I was micromanaged for a few years and I had no idea how disempowering it was until I experienced it firsthand.
For me, it boiled down to five key impacts. If you have been or are currently micromanaged, you should recognise them, and if you don’t or haven’t been micromanaged before: pay close attention.
But what if you’re already in the situation? I’ll also share some tips from my personal and professional experience on how to manage it; after all, most micromanagers don’t do it intentionally, they know no different and are trying to achieve the best outcome possible. They want to help people perform and do things right – only it must be their way.
Micromanagers want to control every minutiae of the project.
To do so they look over your shoulder every step of the way and check in excessively to monitor what you are doing. Often, they will complete the task themselves or redo what you have done.
This has negative, and sometimes destructive, team consequences such as:
- Disempowerment: No matter how much experience you may have, micromanagement can completely disempower you and your role.
- Confidence: My confidence was eroded and this impacted my ability to complete some of the most mundane tasks without worrying about what my manager would say.
- Fear and doubt: The culture in the team as a result was one of fear — fear of making decisions, fear of saying or writing the wrong thing, fear that everything I had experienced stood for naught and fear I wasn’t good enough.
- Trust: It was rapidly eroded. I questioned whether my manager trusted anything I did, and then I started questioning my abilities which led to a lack of motivation.
- Culture: The team started becoming dysfunctional, fearful and unhappy. Worst still, people left.
There could be any number of reasons people micromanage:
- They do not want to lose touch or control
- They are perfectionists and their way is the only way
- They fear letting go and giving people responsibility
- They do not want to let go of old responsibilities or the way they did things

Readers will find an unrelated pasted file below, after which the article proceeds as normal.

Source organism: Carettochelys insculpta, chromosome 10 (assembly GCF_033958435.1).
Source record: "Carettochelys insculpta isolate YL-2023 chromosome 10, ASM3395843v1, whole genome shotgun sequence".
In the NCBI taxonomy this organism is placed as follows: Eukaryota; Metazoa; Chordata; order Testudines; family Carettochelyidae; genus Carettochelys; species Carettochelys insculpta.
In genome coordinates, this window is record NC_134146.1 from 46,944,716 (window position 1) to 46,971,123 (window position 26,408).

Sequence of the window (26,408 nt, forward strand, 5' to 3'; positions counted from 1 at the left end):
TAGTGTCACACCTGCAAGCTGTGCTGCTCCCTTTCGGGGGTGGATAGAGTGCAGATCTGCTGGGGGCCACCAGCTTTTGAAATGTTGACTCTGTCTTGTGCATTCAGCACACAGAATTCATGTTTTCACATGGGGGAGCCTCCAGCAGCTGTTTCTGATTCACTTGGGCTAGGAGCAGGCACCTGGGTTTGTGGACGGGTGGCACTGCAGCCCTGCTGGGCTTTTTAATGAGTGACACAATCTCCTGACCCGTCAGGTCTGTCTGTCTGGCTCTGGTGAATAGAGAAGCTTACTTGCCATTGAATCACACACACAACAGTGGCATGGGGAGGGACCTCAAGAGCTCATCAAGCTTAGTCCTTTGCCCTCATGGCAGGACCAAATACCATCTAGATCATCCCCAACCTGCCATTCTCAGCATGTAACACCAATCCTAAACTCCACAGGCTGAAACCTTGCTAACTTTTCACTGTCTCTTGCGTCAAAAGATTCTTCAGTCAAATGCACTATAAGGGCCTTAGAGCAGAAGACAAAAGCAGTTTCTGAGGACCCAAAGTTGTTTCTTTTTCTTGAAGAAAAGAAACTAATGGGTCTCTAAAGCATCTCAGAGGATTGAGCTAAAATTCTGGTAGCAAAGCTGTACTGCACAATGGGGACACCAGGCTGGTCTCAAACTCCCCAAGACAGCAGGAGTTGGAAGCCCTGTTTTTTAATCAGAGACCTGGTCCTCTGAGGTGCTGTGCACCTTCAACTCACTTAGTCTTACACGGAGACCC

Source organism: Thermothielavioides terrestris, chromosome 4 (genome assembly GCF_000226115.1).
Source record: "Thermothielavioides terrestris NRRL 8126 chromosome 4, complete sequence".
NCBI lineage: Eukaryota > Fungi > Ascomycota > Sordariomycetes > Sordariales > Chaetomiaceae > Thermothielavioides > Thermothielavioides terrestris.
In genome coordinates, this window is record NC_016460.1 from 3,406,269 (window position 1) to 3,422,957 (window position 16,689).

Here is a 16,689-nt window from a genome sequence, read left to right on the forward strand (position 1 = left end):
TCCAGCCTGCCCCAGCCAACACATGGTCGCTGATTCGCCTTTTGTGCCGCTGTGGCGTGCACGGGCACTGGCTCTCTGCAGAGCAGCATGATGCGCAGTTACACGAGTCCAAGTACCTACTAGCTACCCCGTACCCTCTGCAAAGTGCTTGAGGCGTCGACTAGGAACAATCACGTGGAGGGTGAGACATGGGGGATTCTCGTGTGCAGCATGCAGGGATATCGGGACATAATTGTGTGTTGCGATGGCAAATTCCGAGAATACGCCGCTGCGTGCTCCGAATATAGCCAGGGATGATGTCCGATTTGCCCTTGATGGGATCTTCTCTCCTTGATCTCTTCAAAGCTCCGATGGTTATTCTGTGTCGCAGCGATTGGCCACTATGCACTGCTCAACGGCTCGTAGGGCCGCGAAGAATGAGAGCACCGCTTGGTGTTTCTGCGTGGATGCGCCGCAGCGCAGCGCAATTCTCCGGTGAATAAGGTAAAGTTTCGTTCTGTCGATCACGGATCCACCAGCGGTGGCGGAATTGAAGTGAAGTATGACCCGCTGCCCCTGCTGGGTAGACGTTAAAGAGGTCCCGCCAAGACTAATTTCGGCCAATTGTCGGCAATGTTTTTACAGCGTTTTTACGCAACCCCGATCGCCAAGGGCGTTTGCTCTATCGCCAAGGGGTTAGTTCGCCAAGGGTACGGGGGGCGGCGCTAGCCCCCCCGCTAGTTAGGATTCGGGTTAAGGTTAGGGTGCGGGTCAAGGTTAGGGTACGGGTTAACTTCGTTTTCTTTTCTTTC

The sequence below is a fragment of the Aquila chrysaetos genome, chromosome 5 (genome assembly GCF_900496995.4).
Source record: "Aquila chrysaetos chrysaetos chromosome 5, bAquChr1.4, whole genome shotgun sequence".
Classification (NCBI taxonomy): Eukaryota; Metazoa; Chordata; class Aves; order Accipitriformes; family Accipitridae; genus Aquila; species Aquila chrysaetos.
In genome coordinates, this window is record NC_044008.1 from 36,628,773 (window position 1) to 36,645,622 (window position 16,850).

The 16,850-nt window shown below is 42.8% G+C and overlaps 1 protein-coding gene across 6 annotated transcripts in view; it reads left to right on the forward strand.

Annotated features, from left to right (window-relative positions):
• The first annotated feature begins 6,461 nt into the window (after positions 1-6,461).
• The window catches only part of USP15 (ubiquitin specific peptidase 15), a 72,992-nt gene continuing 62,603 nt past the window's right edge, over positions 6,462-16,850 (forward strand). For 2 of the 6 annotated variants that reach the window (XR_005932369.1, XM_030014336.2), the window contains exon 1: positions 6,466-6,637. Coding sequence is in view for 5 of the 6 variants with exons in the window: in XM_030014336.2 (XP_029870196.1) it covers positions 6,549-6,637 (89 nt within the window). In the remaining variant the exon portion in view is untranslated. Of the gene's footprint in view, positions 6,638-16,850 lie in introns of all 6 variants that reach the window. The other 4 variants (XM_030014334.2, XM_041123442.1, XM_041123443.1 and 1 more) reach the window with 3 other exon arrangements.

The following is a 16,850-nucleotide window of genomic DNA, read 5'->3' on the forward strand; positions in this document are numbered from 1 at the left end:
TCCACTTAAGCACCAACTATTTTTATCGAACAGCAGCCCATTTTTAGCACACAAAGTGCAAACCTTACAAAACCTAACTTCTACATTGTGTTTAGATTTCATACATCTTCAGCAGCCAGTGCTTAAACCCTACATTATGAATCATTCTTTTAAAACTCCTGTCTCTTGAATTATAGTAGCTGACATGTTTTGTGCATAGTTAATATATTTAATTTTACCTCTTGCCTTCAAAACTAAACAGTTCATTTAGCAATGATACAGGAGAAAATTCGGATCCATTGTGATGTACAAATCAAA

- They believe by micromanaging they are helping you get ahead.
Having been micromanaged, I know how hard it is to overcome. Make no mistake, I didn’t apply all the solutions I propose below, but all or some of them may help you manage better the stifling impact of your micromanager:
1. Shared ownership
Get the team to encourage a more collaborative approach and a better understanding of what is required. Agree as a team on what constitutes success and what is expected from each team member to achieve it. Also agree, as a team, how and who will monitor progress. If the micromanager starts stepping in again (which they will) then at the weekly team meeting call out what was agreed up front and question why the process changed. This way the conversation focuses on the process and not the manager. Delegation will fail if the manager and the team member do not have a meeting of minds or a good understanding of what the outcome or process to that outcome looks like.
“The clearer you can be in the beginning the less opportunity the micromanager has to start nit-picking.”
2. Recognition and reward
Pre-agree what you will reward along the journey. Your aim should be to recognise team members’ strengths and some of the small wins along the way. These could be goals reached, good performance, sound decisions, collaborative efforts and the like.
3. Set clear targets
Insist that the team and all the individuals in that team are all clear on what outcomes are expected of them, the time frame, and the check-in process along the way. Vague responsibilities are fodder for a micromanager so avoid them at all costs.
4. Clarity on ownership
Ask upfront who owns this project. If it is the micromanager, then clarify that and make it clear what the team members’ roles are to help the manager deliver.
5. Ask questions
Ask lots of questions of your manager at the start and during the project. This is managing up, and you can save a lot of pain by clarifying, along the way, what the manager expects.
6. Could it be you?
Ask yourself whether the problem really is your manager. Ask yourself whether any of your actions may be contributing to you being micromanaged. This is especially important if you are the only one being micromanaged. If so, think about what you could do differently to change the behaviour of your manager.
The fastest way to lose talent is to micromanage them.
We all know how hard talent is to find, let alone keep, so organisations can ill afford to harbour micromanagers. The day of the micromanager should be well and truly over, and where and if they still operate, organisations should be investing in training to rid themselves of this negative management trait once and for all.
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